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Last Updated: Friday, 16 January, 2004, 16:12 GMT
The rising voice of Iraq's Shias
Magdi Abdelhadi
By Magdi Abdelhadi
BBC Arab affairs analyst

After decades of suppression and marginalisation, the Iraqi Shias have emerged as a force to be reckoned with in Iraqi politics again.

The tens of thousands of demonstrators who took to the streets of Basra on Thursday to protest against US plans for a future Iraqi Government have sent a clear message to Washington about the risks of ignoring them.

Shia protest in Basra
Shia demonstrators this week sent a clear message to the US
The expression "Iraqi Shias" is often taken to mean a homogeneous group with unified political goals and ambitions distinct from, and sometimes contrary to, those of the second largest sect in Iraq, the Sunnis.

But experts believe that this is a gross oversimplification, and many Iraqis usually feel misrepresented when they are referred to by their sectarian denomination.

That is especially true of secularised Shias, who would rather be described as liberals or communists.

Urban Shias are also distinct from the tribal communities.

Even within the religious class itself, there are fundamental disagreements on the crucial question of the relationship between the state and religion.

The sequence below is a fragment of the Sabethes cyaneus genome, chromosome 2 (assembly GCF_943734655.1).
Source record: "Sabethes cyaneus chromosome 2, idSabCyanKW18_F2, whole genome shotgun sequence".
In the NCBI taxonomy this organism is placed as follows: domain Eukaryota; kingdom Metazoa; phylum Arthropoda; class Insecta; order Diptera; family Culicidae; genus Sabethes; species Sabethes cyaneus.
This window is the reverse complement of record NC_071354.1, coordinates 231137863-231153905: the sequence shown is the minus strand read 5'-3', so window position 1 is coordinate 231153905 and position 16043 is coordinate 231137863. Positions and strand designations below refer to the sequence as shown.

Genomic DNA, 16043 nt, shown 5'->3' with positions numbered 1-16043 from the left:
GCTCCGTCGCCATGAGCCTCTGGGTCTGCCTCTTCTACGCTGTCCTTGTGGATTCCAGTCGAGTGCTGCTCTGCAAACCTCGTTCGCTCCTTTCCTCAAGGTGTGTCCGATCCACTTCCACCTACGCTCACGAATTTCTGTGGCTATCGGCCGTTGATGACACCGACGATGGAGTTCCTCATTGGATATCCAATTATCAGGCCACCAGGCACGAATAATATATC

Changing face

Since the Iranian revolution, the image of a Shia cleric, with a black turban and a long white beard, has become synonymous with a radical Ayatollah bent on creating a theocratic state.

But the most senior Shia cleric in Iraq, Ayatollah Ali Al-Sistani, is actually among those who believe in separating religion from the state.

After the invasion of Iraq in March last year, he appeared to adhere to his quietist stance.

Shia women walk past images of Ayatollah Ali Al-Sistani in Basra
Ayatollah Ali Al-Sistani's image can be seen throughout Basra

He rarely made political statements.

That is why his recent public intervention in politics is a clear indication of a growing impatience among many of his followers.

It seems that he could no longer remain quiet when more and more of them feared that American plans for the transfer of power would undermine their aspiration for a representative democracy.

That could eventually favour their interests as the majority in Iraq.


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